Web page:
camping


Last weekend I took the Pathfinder Club on our annual spring camping trip. We camp four times per year, twice in the fall, and twice in the spring. Twice with just our club, and twice with the conference (camporees). Yes, four twices makes four, and I’m sure you can figure that out.

We had several goals for this camping trip. The first was to prepare for the competition at the upcoming conference camporee. We’ve been working on this during the last couple of meetings, but there were some parts that just had to be done on a camping trip.

For this competition, the kids are divided into teams. We will be fielding two teams. They are each given a series of compass headings, and if they follow them correctly, they will find their victim. The first order of business is to render first aid to said victim, who has suffered a simulated head wound, burned hand, and sprained ankle. Unlikely as that is, it could still happen.

While part of the team is doing that, another part of the team must build a fire and brew some pine needle tea (which is not bad!) They also need to build a shelter using a 6’x8′ tarp and not more than 25′ of rope.

Then they take down the shelter and use the tarp to build a make-shift stretcher, on which they carry the victim out.
They are judged by how well they do each task, not on how fast they do each task.

So we learned the first aid, navigation, and shelter building during the past three meetings. I saved the tea-making and stretcher-building for the campout.

I had seen plans for a DIY backpacking stove online and thought it would be perfect for the tea-making part. I asked the conference if it would be OK, and they said it would be, provided I sent an email out to everyone with a link to the plans (so it would be even). Here the link if anyone cares.

One of my friends works at a place where they build stuff out of sheet metal, and since I wanted a couple of these, I thought I’d build one, and ask him if he wanted to build one too. He passed the request to a co-worker who punched the plans into one of their laser cutters. Bingo, out came a dozen stoves. πŸ™‚

We tried it out over the weekend, and it worked remarkably well:

Stove in action

Stove in action

The advantage it affords over a DIY alcohol stove is that you don’t have to carry fuel – it burns pencil-sized sticks, and those are lying around all over the place. The disadvantage is that wood fires make a lot of soot which blackens the cookware. So we’ll need some bags for these.

A second goal was that we invited Peter Wannemacher from the Limington Lanterns (a Pathfinder Club in Maine) to join us for the weekend and teach us the Sign Language honor. He is an excellent teacher, and we learned a lot of ASL. I almost think I could communicate with a deaf person. The kids really enjoyed having him, and they learned an awful lot as well. Some of them already knew quite a bit which surprised me.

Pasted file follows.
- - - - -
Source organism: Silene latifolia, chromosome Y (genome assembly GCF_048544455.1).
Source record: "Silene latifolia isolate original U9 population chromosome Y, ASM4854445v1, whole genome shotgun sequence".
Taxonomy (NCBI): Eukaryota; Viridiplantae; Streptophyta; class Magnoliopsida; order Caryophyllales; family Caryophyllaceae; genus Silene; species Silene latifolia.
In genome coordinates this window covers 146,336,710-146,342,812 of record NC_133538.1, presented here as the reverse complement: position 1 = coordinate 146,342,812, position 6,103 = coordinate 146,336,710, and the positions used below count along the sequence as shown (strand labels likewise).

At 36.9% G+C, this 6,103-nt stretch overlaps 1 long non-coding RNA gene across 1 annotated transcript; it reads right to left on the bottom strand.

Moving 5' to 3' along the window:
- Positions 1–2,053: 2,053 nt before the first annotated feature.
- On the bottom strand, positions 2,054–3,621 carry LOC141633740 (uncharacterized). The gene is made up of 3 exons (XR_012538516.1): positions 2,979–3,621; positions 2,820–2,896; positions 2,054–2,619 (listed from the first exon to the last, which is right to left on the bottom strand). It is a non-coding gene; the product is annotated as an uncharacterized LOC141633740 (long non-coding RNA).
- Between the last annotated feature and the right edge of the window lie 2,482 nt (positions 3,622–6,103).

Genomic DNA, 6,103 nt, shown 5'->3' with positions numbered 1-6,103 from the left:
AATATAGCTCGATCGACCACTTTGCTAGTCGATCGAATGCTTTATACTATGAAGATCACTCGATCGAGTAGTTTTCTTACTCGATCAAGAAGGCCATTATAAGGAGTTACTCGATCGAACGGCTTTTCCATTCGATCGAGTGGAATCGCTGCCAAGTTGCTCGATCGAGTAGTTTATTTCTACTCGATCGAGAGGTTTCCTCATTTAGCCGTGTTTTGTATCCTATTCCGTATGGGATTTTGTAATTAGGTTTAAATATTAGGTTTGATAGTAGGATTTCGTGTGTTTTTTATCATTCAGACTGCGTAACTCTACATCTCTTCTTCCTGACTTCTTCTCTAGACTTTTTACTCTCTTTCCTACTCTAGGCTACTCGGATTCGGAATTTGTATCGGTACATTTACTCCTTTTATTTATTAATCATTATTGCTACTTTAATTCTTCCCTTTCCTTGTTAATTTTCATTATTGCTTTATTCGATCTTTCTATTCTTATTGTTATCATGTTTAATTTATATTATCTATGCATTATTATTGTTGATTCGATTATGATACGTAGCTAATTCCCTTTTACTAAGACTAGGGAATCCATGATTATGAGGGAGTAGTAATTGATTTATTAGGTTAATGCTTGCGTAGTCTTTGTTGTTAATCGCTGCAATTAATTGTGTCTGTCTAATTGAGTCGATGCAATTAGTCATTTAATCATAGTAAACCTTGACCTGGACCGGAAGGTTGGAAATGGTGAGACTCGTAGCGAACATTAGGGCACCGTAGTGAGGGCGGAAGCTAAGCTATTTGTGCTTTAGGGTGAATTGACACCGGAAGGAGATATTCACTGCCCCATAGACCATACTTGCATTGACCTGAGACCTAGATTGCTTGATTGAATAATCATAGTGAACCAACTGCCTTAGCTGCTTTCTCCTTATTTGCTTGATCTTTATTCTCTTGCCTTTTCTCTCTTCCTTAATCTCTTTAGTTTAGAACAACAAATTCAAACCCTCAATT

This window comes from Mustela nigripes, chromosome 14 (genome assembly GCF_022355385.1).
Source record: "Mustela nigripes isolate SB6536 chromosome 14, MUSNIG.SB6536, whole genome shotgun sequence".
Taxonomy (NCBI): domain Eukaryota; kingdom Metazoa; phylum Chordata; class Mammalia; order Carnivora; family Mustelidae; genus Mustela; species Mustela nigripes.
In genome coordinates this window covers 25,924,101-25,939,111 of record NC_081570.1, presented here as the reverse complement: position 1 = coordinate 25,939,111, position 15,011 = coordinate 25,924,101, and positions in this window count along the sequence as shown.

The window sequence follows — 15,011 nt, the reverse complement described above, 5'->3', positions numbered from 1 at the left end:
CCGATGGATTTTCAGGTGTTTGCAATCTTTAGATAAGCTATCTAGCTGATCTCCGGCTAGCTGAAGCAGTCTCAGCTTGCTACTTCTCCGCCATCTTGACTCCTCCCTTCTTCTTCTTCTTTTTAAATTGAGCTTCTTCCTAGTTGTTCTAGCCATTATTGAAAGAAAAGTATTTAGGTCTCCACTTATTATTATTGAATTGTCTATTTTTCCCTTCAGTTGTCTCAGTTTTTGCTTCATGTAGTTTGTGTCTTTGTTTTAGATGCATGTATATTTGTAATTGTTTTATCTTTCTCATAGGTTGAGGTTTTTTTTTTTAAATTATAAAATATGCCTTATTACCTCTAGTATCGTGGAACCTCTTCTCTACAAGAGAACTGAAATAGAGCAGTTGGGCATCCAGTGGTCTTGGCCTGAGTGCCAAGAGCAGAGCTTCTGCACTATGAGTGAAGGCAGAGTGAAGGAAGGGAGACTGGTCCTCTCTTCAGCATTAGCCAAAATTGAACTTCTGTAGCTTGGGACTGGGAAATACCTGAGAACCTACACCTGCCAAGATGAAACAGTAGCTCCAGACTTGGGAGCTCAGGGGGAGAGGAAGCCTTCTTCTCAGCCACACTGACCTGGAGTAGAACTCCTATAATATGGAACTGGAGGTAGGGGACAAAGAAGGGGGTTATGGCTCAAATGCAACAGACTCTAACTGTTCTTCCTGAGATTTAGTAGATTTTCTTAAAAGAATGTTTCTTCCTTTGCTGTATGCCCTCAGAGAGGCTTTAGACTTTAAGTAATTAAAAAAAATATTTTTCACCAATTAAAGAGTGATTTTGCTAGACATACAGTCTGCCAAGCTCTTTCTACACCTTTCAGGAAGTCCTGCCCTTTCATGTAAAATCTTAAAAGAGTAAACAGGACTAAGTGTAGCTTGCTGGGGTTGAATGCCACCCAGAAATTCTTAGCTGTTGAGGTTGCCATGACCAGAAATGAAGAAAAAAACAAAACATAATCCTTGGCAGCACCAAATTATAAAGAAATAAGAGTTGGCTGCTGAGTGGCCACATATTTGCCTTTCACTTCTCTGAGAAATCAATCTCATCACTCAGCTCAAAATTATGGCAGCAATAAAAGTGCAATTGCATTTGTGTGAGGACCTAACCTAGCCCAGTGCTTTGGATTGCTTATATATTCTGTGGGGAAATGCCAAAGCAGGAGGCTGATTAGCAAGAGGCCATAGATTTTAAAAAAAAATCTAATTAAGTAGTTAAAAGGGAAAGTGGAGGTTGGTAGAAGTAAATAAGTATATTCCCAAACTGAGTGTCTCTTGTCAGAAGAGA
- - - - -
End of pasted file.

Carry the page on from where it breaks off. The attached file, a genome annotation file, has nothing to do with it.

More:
The third goal was for us to finish the Wilderness Living honor we started last fall. For that we needed to collect drinking water using two methods. In the past we have collected rain water from a tarp, and we have filtered water from a stream. But I like to mix things up a bit and try new things. Since I was a child I have known about the solar still technique, but had never tried it, so we gave that a go.

To make one, you dig a hole, place a cup in the center, and add a bunch of wet material around the cup. Then cover with transparent plastic, weight the edges of the plastic with rocks, and place one rock in the center of the plastic sheet right over the cup. The sun evaporates the water which condenses on the underside of the plastic, runs down the the weighted center, and drips off into the cup. I bought a nice, large piece of crystal-clear plastic for $4.00. We got about a fifth of an ounce of water. Yeah. $20.00 per ounce is a little pricey!

Maybe if it had been hotter outside it would have worked better. Too bad I didn’t take any pictures of it.

Last weekend the Pathfinder Club had the first campout of the spring. The Milano family had invited us to camp at their place, and I thought that was a grand idea. They have a small stream running through their property, and Warran (one of the staff) wanted to teach the Gold Prospecting honor. He wanted us to camp near a stream, and the Milanos had one. Done deal.

There were two problems with that plan, but we overcame them both. The first was that we could not get the trailer closer than about 300 yards from our camp site. The second was that those 300 yards were very wet. And by that, I mean that it was basically a swamp. I arrived early Friday with Beth and Ana, and we set about the task of building a small bridge over the first major puddle. Then we started hauling stuff to the site in a wheelbarrow.

A couple hours later, the Stokes clan arrived, and they helped haul stuff too. Everyone else arrived in waves. We got everything out there and set up before it got dark, but it was an awful lot of work making that happen. I can tell you that I was one tired dude.

Which made for good sleeping. I don’t usually sleep much when camping, but when I get tired enough, lying on the ground doesn’t get in the way of sleeping. Much.